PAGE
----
Normally bound to the microtubules that give neurons their structure, the protein tau becomes detached in the brains of patients with Alzheimer’s disease. That leads to the fibrillary tangles that have become the hallmark of the disease. Most textbooks explain that post-translational modifications, or PTMs, in the form of excessive phosphorylation trigger the formation and growth of these bundles.
But new findings propose a subtle though crucial refinement.
Researchers from the Brain Mind Institute at the EPFL in Switzerland have discovered that while phosphorylation does trigger tau detachment, it doesn’t appear to promote tangle growth. It actually protects against it. Their findings offer a new perspective on the role of phosphorylation in tau pathologies, while encouraging the design of therapeutics that target tau detachment.
Numerous studies have homed in on hyperphosphorylation as a trigger for tau pathologies. Unfortunately, they’ve done so with relatively poor resolution. Existing tools and methods tend to blanket tau with PTMs, unable to target any single site independently or to introduce phosphorylation at multiple sites with precision.
The authors of the new study overcame that limitation by leveraging a chemical synthetic strategy they’ve recently developed. The approach uses K18 as a model for the tau protein. K18 is the fragment of the protein that contains all four repeats involved in the binding of tau to microtubules, as well as several PTM sites linked to tau aggregation and pathology formation in Alzheimer’s disease.
By building K18 one amino acid at a time, the team could study the effects of phosphorylation at single or multiple sites on the protein. They generated K18 with 1, 2, 3 or 4 phosphorylation sites and assessed the effects of single or multiple phosphorylation on K18 aggregation, microtubule binding and seeding activity. They found that phosphorylation at multiple sites (state known as hyperphosphorylation) inhibits tau aggregation and binding to microtubules. Phosphorylation atserine 262 in particular appears to play a dominant role in disrupting tau’s ability to aggregate, bind to microtubules, and promote microtubule polymerization.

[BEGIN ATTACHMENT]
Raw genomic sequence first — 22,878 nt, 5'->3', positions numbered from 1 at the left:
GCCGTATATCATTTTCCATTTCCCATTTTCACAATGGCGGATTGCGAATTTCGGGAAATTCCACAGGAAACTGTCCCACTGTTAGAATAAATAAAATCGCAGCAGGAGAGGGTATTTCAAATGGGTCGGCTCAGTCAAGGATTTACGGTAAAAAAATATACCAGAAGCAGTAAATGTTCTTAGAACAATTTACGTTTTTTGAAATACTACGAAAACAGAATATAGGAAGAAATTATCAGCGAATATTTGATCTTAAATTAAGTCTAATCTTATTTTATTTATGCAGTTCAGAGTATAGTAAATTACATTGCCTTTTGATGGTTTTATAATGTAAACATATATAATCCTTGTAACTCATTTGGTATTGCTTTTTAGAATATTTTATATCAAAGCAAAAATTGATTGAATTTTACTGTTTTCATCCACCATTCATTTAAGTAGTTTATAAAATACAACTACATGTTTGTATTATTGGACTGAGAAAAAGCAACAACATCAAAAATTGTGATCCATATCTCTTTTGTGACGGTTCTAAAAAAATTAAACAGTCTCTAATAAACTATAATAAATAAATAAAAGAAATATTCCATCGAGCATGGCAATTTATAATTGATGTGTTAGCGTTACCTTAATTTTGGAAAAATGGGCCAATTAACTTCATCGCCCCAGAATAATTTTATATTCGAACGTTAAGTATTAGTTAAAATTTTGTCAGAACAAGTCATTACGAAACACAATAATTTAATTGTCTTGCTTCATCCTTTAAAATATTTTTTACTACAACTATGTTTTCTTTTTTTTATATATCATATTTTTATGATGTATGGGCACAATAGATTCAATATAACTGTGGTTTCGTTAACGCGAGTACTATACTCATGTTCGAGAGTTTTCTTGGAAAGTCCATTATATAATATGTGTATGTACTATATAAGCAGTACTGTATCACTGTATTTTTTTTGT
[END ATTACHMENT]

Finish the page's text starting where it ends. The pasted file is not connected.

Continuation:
Findings also showed that incubation of hyperphosphorylated variants of K18 did not enhance aggregation or produce the seeding activity typically associated with tau fibrillization in cells. Rather, it was suppressed. In fact, this activity was increasingly dulled with an uptick in the number of phosphorylated sites. This stands in contrast to the prevailing hypothesis that hyperphosphorylation necessarily leads to tau fibrillization.
The team’s work suggests that some hyperphosphorylation patterns may occur after tau fibrillization or as a cellular response to aggregation. It also underscores the critical importance of revisiting the role of phosphorylation in regulating tau’s normal functions and its role in the pathogenesis of disease. Inhibitors of kinases that regulate phosphorylation-dependent disassociation of tau from microtubules could provide a viable strategy for stabilizing the native state of tau and inhibiting its aggregation.
Studies are currently underway to explore this approach and to map the different phosphorylation events that directly or indirectly disrupt the binding of tau to microtubules.